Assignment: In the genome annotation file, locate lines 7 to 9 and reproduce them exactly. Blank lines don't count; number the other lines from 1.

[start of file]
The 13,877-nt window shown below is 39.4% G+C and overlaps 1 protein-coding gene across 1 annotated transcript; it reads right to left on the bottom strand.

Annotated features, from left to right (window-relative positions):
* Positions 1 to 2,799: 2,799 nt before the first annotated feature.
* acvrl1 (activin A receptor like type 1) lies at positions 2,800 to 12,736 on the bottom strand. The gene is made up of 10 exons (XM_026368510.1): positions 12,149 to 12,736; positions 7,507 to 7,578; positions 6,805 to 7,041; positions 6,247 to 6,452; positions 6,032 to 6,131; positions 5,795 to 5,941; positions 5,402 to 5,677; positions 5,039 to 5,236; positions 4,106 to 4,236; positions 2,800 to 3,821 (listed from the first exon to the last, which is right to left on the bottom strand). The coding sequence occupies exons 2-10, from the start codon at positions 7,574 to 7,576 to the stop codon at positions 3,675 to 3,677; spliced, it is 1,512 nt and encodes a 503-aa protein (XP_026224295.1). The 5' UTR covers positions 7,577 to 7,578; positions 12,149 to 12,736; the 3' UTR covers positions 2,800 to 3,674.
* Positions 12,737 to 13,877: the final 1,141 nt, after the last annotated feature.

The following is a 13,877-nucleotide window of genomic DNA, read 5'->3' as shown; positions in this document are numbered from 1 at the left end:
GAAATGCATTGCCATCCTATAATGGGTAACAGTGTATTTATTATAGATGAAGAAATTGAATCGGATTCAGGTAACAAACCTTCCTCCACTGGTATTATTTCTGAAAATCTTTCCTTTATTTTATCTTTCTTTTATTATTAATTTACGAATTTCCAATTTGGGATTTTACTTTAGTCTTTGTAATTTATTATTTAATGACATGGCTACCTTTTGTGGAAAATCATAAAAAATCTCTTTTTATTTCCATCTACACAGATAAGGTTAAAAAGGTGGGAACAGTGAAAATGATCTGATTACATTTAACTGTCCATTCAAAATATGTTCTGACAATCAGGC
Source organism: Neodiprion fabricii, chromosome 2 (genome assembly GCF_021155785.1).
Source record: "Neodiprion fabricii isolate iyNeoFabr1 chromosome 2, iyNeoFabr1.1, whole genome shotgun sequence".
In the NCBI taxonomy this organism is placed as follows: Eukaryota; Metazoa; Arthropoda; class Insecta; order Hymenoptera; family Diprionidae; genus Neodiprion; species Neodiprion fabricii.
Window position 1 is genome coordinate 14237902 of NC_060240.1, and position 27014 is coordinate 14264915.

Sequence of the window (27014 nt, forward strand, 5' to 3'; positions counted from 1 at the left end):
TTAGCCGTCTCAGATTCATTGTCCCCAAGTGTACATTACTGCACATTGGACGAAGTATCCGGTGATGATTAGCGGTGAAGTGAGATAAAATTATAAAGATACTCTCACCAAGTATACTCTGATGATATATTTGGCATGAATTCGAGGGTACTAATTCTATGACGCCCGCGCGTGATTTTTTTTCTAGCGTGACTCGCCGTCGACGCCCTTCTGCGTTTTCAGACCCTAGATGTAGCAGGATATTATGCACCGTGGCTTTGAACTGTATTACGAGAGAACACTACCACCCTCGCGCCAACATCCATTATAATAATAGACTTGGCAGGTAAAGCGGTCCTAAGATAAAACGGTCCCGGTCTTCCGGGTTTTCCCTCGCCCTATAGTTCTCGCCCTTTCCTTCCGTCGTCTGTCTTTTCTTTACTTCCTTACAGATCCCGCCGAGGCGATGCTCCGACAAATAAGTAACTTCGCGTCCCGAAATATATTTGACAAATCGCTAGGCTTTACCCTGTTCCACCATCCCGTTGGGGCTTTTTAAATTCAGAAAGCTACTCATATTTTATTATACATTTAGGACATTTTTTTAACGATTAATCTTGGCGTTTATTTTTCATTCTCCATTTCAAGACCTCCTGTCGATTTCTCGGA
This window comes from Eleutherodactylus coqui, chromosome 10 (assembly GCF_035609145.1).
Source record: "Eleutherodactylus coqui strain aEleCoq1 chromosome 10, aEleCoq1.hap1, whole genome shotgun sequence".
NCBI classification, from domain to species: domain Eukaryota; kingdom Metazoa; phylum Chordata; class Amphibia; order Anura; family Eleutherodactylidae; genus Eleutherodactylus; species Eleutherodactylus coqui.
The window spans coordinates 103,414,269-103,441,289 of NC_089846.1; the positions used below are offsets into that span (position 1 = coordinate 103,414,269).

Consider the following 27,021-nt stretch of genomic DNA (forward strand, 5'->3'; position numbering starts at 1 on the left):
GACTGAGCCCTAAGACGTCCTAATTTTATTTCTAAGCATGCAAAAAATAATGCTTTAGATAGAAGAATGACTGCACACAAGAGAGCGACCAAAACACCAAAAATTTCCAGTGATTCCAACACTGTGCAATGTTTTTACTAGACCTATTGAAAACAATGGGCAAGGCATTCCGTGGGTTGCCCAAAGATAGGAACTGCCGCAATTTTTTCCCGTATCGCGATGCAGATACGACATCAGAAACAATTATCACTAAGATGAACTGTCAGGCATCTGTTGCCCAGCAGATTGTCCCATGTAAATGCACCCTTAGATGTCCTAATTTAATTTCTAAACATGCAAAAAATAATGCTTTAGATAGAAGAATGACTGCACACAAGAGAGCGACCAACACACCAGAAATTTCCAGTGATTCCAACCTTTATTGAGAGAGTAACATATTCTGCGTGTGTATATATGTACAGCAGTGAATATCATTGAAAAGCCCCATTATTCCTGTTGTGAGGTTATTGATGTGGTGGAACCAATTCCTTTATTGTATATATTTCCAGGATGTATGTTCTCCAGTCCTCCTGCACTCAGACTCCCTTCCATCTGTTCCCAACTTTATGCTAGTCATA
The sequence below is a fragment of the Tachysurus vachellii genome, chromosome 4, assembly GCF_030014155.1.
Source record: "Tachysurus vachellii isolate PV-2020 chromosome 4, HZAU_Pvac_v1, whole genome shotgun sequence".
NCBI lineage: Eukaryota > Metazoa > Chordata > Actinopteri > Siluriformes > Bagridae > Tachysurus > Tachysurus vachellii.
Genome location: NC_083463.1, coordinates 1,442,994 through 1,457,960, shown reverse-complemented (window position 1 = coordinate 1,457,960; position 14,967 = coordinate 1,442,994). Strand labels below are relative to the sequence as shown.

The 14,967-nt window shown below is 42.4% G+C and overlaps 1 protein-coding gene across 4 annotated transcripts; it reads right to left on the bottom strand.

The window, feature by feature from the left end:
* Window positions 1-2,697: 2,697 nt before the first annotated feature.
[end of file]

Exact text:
GAAATGCATTGCCATCCTATAATGGGTAACAGTGTATTTATTATAGATGAAGAAATTGAATCGGATTCAGGTAACAAACCTTCCTCCACTGGTATTATTTCTGAAAATCTTTCCTTTATTTTATCTTTCTTTTATTATTAATTTACGAATTTCCAATTTGGGATTTTACTTTAGTCTTTGTAATTTATTATTTAATGACATGGCTACCTTTTGTGGAAAATCATAAAAAATCTCTTTTTATTTCCATCTACACAGATAAGGTTAAAAAGGTGGGAACAGTGAAAATGATCTGATTACATTTAACTGTCCATTCAAAATATGTTCTGACAATCAGGC
Source organism: Neodiprion fabricii, chromosome 2 (genome assembly GCF_021155785.1).
Source record: "Neodiprion fabricii isolate iyNeoFabr1 chromosome 2, iyNeoFabr1.1, whole genome shotgun sequence".